Myth 4: VCs Generate Spectacular Returns
Last year my colleagues at the Kauffman Foundation and I published a widely
read report, “We Have Met the Enemy…and He Is Us,” about the venture
capital industry and its returns. We found that the overall performance of
the industry is poor. VC funds haven’t significantly outperformed the
public markets since the late 1990s, and since 1997 less cash has been
returned to VC investors than they have invested. A tiny group of
top-performing firms do generate great “venture rates of return”: at least
twice the capital invested, net of fees. We don’t know definitively which
firms are in that group, because performance data are not generally
available and are not consistently reported. The average fund, however,
breaks even or loses money.
We analyzed the Kauffman Foundation’s experience investing in nearly 100 VC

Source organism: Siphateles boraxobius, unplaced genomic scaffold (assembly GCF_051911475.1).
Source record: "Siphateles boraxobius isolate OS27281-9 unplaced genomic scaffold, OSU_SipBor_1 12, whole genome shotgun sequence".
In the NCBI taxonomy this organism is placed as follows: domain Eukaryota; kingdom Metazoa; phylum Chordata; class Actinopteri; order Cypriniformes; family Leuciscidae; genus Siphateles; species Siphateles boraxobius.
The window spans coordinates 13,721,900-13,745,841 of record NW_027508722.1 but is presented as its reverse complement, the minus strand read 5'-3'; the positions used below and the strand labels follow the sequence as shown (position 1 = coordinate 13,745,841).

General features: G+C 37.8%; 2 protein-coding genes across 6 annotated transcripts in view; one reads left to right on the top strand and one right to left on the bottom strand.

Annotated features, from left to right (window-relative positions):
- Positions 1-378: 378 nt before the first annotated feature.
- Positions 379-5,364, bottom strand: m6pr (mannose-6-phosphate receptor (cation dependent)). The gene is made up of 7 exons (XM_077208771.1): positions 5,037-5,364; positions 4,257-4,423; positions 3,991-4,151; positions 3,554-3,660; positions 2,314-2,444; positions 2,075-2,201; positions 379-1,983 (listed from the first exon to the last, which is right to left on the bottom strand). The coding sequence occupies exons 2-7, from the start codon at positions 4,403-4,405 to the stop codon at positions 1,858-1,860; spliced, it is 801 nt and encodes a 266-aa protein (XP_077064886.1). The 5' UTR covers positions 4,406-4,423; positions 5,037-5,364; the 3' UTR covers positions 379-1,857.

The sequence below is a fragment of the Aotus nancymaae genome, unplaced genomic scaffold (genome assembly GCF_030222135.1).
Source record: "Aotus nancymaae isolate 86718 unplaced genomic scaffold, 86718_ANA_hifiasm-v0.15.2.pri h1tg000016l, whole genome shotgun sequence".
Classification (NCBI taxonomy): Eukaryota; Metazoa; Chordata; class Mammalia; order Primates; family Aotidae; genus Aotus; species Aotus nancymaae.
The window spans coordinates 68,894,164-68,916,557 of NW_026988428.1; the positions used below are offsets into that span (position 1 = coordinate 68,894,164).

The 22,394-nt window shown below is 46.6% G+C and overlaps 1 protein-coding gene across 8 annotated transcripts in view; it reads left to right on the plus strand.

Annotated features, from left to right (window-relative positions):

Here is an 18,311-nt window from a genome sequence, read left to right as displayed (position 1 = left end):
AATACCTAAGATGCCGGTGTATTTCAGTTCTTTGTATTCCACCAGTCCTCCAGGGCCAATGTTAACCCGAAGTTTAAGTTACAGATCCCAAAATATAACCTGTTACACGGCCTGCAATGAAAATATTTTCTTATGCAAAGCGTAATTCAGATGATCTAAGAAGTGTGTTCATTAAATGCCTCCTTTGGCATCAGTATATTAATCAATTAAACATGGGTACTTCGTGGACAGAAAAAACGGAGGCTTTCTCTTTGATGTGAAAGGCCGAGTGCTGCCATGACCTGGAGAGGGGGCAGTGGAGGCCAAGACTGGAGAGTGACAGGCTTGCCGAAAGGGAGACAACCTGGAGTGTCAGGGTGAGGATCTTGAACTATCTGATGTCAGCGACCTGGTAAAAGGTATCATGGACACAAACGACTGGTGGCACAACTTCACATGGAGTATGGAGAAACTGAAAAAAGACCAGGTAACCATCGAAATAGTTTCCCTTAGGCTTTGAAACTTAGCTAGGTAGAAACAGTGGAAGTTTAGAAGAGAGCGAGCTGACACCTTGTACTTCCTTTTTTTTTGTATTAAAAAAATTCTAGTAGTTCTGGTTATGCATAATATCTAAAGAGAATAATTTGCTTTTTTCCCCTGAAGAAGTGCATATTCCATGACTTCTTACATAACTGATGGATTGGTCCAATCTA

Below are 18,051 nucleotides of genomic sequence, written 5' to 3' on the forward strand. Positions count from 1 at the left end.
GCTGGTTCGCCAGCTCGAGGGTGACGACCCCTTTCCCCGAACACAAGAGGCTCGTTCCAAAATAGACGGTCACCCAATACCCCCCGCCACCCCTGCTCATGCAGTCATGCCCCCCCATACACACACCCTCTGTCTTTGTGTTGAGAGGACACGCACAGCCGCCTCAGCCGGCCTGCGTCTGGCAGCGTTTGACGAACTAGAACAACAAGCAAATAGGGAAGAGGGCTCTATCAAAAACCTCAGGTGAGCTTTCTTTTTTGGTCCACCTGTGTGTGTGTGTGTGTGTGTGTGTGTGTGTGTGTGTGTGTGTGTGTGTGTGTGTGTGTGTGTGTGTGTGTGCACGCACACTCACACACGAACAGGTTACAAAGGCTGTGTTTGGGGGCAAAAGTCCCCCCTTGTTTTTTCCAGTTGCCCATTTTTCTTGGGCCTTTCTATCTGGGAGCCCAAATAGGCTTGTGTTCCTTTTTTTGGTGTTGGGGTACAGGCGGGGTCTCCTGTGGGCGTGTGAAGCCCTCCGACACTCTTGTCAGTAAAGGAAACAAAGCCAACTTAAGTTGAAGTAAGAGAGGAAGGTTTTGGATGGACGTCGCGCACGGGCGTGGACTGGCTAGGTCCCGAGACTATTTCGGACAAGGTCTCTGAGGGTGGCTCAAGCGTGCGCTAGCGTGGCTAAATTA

funds over 20 years. We found that only 20 of our funds outperformed the
markets by the 3% to 5% annually that we expect to compensate us for the
fees and illiquidity we incur by investing in private rather than public
equity. Even worse, 62 of our 100 funds failed to beat the returns
available from a small-cap public index.
Venture capital investments are generally perceived as high-risk and
high-reward. The data in our report reveal that although investors in VC
take on high fees, illiquidity, and risk, they rarely reap the reward of
high returns. Entrepreneurs who are distressed when VCs decline to fund
their ventures need only review the performance data to see that VCs as a
group have no Midas touch for investing.
Like IH, investors may commit to high risk and likely financial loss
motivated by other factors than the profit motive, They may want to fund a
project that will advance the state of the human condition. Such funding is
more like a charitable donation. Such charitable funding is not associated
with the concept of fraud.
On Thu, Aug 31, 2017 at 3:42 PM, Jed Rothwell <jedrothw...@gmail.com> wrote:
> Rossi's imaginary company, J.M. Products, has folded its imaginary tent
> and vanished in the night:
> I have heard that Rossi is planning to go to Sweden to swindle his next
> group of marks.
> - Jed